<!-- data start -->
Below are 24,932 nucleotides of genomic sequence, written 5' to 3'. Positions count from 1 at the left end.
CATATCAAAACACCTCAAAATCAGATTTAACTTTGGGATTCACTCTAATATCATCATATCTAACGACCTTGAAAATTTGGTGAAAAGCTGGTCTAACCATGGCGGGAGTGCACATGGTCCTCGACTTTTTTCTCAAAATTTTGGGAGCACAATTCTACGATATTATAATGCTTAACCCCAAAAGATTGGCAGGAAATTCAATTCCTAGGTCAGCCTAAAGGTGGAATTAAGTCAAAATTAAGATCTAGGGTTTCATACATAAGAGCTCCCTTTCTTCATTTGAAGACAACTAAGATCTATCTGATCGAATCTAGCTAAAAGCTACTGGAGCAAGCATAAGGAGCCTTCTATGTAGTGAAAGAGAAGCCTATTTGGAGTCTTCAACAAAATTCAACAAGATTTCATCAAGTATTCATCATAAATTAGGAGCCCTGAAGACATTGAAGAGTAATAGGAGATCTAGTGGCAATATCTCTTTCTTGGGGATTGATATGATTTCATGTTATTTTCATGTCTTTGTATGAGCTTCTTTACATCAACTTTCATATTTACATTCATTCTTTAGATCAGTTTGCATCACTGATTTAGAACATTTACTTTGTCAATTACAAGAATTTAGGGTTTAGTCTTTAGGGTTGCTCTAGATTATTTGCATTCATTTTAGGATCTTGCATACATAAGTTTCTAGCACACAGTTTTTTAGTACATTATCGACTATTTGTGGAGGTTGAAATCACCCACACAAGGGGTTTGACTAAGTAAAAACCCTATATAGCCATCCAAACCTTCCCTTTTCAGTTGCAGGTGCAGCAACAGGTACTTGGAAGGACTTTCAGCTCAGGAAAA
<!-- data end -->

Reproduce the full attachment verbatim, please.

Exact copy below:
Below are 24,932 nucleotides of genomic sequence, written 5' to 3'. Positions count from 1 at the left end.
CATATCAAAACACCTCAAAATCAGATTTAACTTTGGGATTCACTCTAATATCATCATATCTAACGACCTTGAAAATTTGGTGAAAAGCTGGTCTAACCATGGCGGGAGTGCACATGGTCCTCGACTTTTTTCTCAAAATTTTGGGAGCACAATTCTACGATATTATAATGCTTAACCCCAAAAGATTGGCAGGAAATTCAATTCCTAGGTCAGCCTAAAGGTGGAATTAAGTCAAAATTAAGATCTAGGGTTTCATACATAAGAGCTCCCTTTCTTCATTTGAAGACAACTAAGATCTATCTGATCGAATCTAGCTAAAAGCTACTGGAGCAAGCATAAGGAGCCTTCTATGTAGTGAAAGAGAAGCCTATTTGGAGTCTTCAACAAAATTCAACAAGATTTCATCAAGTATTCATCATAAATTAGGAGCCCTGAAGACATTGAAGAGTAATAGGAGATCTAGTGGCAATATCTCTTTCTTGGGGATTGATATGATTTCATGTTATTTTCATGTCTTTGTATGAGCTTCTTTACATCAACTTTCATATTTACATTCATTCTTTAGATCAGTTTGCATCACTGATTTAGAACATTTACTTTGTCAATTACAAGAATTTAGGGTTTAGTCTTTAGGGTTGCTCTAGATTATTTGCATTCATTTTAGGATCTTGCATACATAAGTTTCTAGCACACAGTTTTTTAGTACATTATCGACTATTTGTGGAGGTTGAAATCACCCACACAAGGGGTTTGACTAAGTAAAAACCCTATATAGCCATCCAAACCTTCCCTTTTCAGTTGCAGGTGCAGCAACAGGTACTTGGAAGGACTTTCAGCTCAGGAAAA